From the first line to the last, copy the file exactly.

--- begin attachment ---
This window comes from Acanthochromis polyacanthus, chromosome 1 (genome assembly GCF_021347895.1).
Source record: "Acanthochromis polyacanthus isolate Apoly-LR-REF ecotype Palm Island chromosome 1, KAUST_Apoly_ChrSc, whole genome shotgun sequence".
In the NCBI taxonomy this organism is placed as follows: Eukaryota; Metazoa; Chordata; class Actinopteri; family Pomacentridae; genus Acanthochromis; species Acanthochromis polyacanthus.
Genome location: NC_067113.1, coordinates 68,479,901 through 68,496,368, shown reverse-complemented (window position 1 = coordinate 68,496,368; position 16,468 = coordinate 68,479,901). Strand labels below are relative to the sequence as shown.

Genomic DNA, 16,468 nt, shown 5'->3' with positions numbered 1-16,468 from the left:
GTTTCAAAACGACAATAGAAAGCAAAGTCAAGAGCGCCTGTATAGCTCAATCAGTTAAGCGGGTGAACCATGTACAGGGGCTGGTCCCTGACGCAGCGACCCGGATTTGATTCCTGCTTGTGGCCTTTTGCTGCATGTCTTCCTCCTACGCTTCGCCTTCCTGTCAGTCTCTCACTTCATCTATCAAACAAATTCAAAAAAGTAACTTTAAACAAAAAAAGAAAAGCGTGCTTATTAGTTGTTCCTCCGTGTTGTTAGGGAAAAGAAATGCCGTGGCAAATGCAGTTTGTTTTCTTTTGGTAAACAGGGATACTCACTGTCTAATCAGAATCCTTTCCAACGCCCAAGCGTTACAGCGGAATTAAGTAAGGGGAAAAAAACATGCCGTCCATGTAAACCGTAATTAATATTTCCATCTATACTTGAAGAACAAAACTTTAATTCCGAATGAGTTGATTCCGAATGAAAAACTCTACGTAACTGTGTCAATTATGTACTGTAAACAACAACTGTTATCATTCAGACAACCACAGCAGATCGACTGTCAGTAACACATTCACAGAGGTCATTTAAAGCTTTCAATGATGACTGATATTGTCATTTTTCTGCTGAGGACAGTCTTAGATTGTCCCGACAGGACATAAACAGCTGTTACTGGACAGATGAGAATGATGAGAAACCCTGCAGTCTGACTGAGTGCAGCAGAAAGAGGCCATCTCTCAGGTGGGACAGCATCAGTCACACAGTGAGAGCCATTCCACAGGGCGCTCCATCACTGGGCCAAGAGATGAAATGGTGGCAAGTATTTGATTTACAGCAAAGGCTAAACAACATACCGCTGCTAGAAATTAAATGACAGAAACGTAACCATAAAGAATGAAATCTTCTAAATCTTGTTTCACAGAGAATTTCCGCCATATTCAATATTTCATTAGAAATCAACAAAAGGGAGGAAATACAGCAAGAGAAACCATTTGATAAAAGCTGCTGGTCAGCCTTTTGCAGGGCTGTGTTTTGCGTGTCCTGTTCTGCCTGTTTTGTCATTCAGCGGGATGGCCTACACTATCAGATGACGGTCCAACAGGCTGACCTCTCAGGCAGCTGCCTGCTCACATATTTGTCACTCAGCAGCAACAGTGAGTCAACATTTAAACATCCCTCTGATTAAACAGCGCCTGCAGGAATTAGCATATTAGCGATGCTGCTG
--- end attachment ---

This window comes from Acanthochromis polyacanthus, chromosome 1 (genome assembly GCF_021347895.1).
Source record: "Acanthochromis polyacanthus isolate Apoly-LR-REF ecotype Palm Island chromosome 1, KAUST_Apoly_ChrSc, whole genome shotgun sequence".
In the NCBI taxonomy this organism is placed as follows: Eukaryota; Metazoa; Chordata; class Actinopteri; family Pomacentridae; genus Acanthochromis; species Acanthochromis polyacanthus.
Genome location: NC_067113.1, coordinates 68,479,901 through 68,496,368, shown reverse-complemented (window position 1 = coordinate 68,496,368; position 16,468 = coordinate 68,479,901). Strand labels below are relative to the sequence as shown.

Genomic DNA, 16,468 nt, shown 5'->3' with positions numbered 1-16,468 from the left:
GTTTCAAAACGACAATAGAAAGCAAAGTCAAGAGCGCCTGTATAGCTCAATCAGTTAAGCGGGTGAACCATGTACAGGGGCTGGTCCCTGACGCAGCGACCCGGATTTGATTCCTGCTTGTGGCCTTTTGCTGCATGTCTTCCTCCTACGCTTCGCCTTCCTGTCAGTCTCTCACTTCATCTATCAAACAAATTCAAAAAAGTAACTTTAAACAAAAAAAGAAAAGCGTGCTTATTAGTTGTTCCTCCGTGTTGTTAGGGAAAAGAAATGCCGTGGCAAATGCAGTTTGTTTTCTTTTGGTAAACAGGGATACTCACTGTCTAATCAGAATCCTTTCCAACGCCCAAGCGTTACAGCGGAATTAAGTAAGGGGAAAAAAACATGCCGTCCATGTAAACCGTAATTAATATTTCCATCTATACTTGAAGAACAAAACTTTAATTCCGAATGAGTTGATTCCGAATGAAAAACTCTACGTAACTGTGTCAATTATGTACTGTAAACAACAACTGTTATCATTCAGACAACCACAGCAGATCGACTGTCAGTAACACATTCACAGAGGTCATTTAAAGCTTTCAATGATGACTGATATTGTCATTTTTCTGCTGAGGACAGTCTTAGATTGTCCCGACAGGACATAAACAGCTGTTACTGGACAGATGAGAATGATGAGAAACCCTGCAGTCTGACTGAGTGCAGCAGAAAGAGGCCATCTCTCAGGTGGGACAGCATCAGTCACACAGTGAGAGCCATTCCACAGGGCGCTCCATCACTGGGCCAAGAGATGAAATGGTGGCAAGTATTTGATTTACAGCAAAGGCTAAACAACATACCGCTGCTAGAAATTAAATGACAGAAACGTAACCATAAAGAATGAAATCTTCTAAATCTTGTTTCACAGAGAATTTCCGCCATATTCAATATTTCATTAGAAATCAACAAAAGGGAGGAAATACAGCAAGAGAAACCATTTGATAAAAGCTGCTGGTCAGCCTTTTGCAGGGCTGTGTTTTGCGTGTCCTGTTCTGCCTGTTTTGTCATTCAGCGGGATGGCCTACACTATCAGATGACGGTCCAACAGGCTGACCTCTCAGGCAGCTGCCTGCTCACATATTTGTCACTCAGCAGCAACAGTGAGTCAACATTTAAACATCCCTCTGATTAAACAGCGCCTGCAGGAATTAGCATATTAGCGATGCTGCTG